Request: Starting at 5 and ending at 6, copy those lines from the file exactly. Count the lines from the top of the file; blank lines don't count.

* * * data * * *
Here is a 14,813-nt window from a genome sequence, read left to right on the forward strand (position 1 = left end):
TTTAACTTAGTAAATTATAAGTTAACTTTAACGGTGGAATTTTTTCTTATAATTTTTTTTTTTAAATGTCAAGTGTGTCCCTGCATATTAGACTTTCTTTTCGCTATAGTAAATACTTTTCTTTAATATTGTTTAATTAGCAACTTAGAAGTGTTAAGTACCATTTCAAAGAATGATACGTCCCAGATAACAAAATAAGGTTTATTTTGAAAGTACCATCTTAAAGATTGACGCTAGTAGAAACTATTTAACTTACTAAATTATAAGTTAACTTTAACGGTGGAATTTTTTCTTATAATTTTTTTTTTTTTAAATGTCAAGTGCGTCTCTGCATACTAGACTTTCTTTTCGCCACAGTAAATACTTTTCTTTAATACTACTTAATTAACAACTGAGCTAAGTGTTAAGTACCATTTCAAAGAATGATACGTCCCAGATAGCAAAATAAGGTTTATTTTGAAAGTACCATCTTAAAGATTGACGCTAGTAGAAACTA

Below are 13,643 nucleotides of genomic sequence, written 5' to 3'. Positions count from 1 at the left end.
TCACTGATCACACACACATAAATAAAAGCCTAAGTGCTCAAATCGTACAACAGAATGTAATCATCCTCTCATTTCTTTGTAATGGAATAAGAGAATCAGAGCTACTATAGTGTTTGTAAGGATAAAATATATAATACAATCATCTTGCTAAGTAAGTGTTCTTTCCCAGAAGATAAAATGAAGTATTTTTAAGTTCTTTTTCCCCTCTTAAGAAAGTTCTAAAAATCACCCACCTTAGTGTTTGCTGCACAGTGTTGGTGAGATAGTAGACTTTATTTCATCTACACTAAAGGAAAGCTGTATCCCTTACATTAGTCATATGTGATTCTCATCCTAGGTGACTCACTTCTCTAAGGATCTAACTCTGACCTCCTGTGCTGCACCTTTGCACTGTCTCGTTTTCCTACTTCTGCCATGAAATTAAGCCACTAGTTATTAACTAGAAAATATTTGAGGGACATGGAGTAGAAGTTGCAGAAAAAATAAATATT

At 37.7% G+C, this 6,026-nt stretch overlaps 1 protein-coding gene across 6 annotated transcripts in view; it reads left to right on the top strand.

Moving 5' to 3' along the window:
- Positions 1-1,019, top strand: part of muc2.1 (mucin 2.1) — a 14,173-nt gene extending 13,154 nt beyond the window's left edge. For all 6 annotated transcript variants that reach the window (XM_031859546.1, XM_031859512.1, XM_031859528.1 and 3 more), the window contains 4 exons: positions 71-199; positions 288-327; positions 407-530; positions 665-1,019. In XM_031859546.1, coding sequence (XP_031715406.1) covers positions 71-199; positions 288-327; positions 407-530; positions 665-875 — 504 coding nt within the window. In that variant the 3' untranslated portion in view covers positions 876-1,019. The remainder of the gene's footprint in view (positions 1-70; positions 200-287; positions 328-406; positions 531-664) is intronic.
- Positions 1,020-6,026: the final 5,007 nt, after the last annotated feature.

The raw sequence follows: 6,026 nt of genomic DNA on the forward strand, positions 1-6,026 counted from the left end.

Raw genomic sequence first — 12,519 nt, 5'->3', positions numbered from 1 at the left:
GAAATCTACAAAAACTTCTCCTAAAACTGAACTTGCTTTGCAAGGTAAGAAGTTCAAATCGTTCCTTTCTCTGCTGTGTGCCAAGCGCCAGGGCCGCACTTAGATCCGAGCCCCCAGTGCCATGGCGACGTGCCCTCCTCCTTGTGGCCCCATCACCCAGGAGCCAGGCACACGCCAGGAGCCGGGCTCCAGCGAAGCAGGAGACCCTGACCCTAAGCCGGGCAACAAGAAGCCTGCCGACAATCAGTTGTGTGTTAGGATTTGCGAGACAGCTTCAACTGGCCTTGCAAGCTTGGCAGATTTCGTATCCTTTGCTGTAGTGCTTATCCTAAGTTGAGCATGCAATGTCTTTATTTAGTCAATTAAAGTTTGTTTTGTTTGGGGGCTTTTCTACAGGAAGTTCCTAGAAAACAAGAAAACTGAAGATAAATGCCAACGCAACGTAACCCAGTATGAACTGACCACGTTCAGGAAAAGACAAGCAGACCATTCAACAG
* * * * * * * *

At 37.7% G+C, this 6,026-nt stretch overlaps 1 protein-coding gene across 6 annotated transcripts in view; it reads left to right on the top strand.

Moving 5' to 3' along the window: